Irshad Salim — Pakistan’s top court on Friday concluded its hearing into corruption allegations against Prime Minister Nawaz Sharif’s family, but it wasn’t immediately clear when the tribunal would announce its decision, defense lawyers and attorneys for the petitioners said.
Legal experts are of the opinion that the Supreme Court after having reserved its judgment on Friday will deliberate whether to disqualify the premier or to refer the matter to the National Accountability Bureau (NAB) for fresh investigation and corruption trial.
Justice Azmat Saeed asked the defense lawyer if the case should be sent to the National Accountability Bureau (NAB). “The case requires further investigations,” said Salman Akram Raja as he concluded his arguments.
Justice Ejaz Afzal, part of three-member bench said the decision to disqualify the prime minister would have to be based on whether or not he hid his assets, adding that if Sharif’s daughter Maryam Nawaz is not proven as the PM’s dependent, then her ownership of the London flats is not enough to disqualify the premier.
Under Pakistani law, the Supreme Court has the authority to dismiss the prime minister. Sharif has maintained his innocence throughout the scandal and has appeared before the investigating team in recent weeks, along with his daughter and two sons.
Sharif’s allies interpret the court’s decision not to summon the PM during the hearings as indicating that it will order a NAB investigation. Such an outcome would be seen as something of a victory by the ruling PML-N party because it would probably allow Sharif to finish his term and even contest the next polls in 2018.
The court heard arguments from both the government side and the opposition during this week after a court-ordered civil-military member-comrpised investigation team found there was a “significant disparity” between the declared wealth and known sources of income of Sharif’s family.
Now a three-judge panel will weigh whether the evidence is adequate to dismiss Sharif from office and may take few weeks more before it gives its ruling.
“The Supreme Court today concluded the hearing of this case and it will set a date for announcing the judgment later,” said Salman Akram Raja, Sharif family lawyer.
Fawad Chaudhry, a lawyer representing the opposition party led by cricketer-turned-politician Imran Khan, said their side hopes Sharif will be disqualified.
Opposition lawmakers have been fighting a legal battle to disqualify the prime minister since leaked documents from a Panama-based law firm in 2016 disclosed his family’s offshore accounts.
The Supreme Court, acting on petitions from opposition lawmakers, established a six-member team to investigate the corruption allegations involving Sharif’s family, including his daughter and two sons.
Earlier in July, the team submitted a voluminous report to the court to support its conclusion that a “significant disparity” existed between the Sharif family’s declared wealth and its known sources of income.
The report suggested the court take action against Sharif and his family in accordance with a 1999 accountability law intended to help stamp out corruption. Sharif has sought to discredit the investigators, accusing them of bias.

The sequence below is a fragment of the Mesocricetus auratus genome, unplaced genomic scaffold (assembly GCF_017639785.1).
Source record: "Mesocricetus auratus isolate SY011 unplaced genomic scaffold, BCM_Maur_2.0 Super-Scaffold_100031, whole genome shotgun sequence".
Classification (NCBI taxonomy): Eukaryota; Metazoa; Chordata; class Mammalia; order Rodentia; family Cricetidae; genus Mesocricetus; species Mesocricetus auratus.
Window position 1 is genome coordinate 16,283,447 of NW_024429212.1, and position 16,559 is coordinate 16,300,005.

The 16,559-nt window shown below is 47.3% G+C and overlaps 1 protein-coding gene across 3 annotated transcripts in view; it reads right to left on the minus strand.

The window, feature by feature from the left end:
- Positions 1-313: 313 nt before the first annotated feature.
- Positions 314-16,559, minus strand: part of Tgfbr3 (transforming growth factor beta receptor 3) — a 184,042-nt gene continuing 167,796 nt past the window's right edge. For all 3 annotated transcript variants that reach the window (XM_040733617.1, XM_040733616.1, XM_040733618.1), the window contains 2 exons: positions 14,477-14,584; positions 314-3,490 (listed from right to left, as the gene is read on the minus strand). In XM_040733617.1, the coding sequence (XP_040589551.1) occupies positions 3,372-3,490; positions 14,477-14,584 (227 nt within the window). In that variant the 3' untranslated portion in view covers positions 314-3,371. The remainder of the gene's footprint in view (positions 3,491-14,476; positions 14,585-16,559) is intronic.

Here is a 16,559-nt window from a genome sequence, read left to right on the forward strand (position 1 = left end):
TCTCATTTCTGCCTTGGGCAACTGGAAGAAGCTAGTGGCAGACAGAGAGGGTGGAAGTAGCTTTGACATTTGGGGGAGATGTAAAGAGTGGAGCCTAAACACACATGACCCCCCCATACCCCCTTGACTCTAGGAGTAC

Meanwhile, opposition leader Khursheed Shah, from the party of the Bhuttos, said Sharif still has the time to resign rather than be disqualified by the court.
If Sharif is disqualified or asked to step down until NAB completes its investigation and trial, his Pakistan Muslim League, which holds a majority of seats in Parliament, can choose another prime minister.
One of the judges Justice Ejaz Afzal Khan in the April 20 order had said, “Let respondent No. 1 (prime minister) go through all the phases of investigation, trial and appeal. We would not leap over such phases in gross violation of Article 25 of the Constitution which is the heart and the soul of the rule of law.”
Justice Khan said that for an individual case, the court would not dispense with due process and thereby undo, obliterate and annihilate its jurisprudence which it built up in centuries.
The judge had also observed that a reading of Articles 62 and 63 of the Constitution and Section 99 of the ROPA would reveal that none of them requires any member of parliament to account for his assets or those of his dependents even if they are disproportionate to his known means of income.
He had noted that Section 12(2)(f) of the ROPA required an MP to disclose his assets and those of his spouse and dependents and not the means whereby such assets were acquired.
“Where none of the provisions of the Constitution or the Act dealing with disqualifications requires a member of parliament to account for his assets and those of his dependents, even if they are disproportionate to his known means of income, how could this court on its own or on a petition of any person under Article 184(3) of the Constitution require him to do that, and declare that he is not honest and ameen if he does not account for such assets,” he added.
After Friday’s court hearing, Information Minister Maryam Aurangzeb said the government had “serious reservations” about the court’s investigating team, adding that it failed to prove corruption allegations beyond reasonable doubt.
She said Sharif met with his advisers later Friday and that they “hope and expect that the court will do justice,” she said. Aurangzeb insisted the opposition has conspired against Sharif since 2013, when he came into power.
Sharif, who served as prime minister two times before his current term, has said he inherited his wealth from his father, who accumulated his fortune prior to the son’s entry into politics in the 1980s. Sharif also says he established a steel mill abroad when he was sent into exile in Saudi Arabia by former military ruler Pervez Musharraf, who seized power from Sharif in a 1999 coup.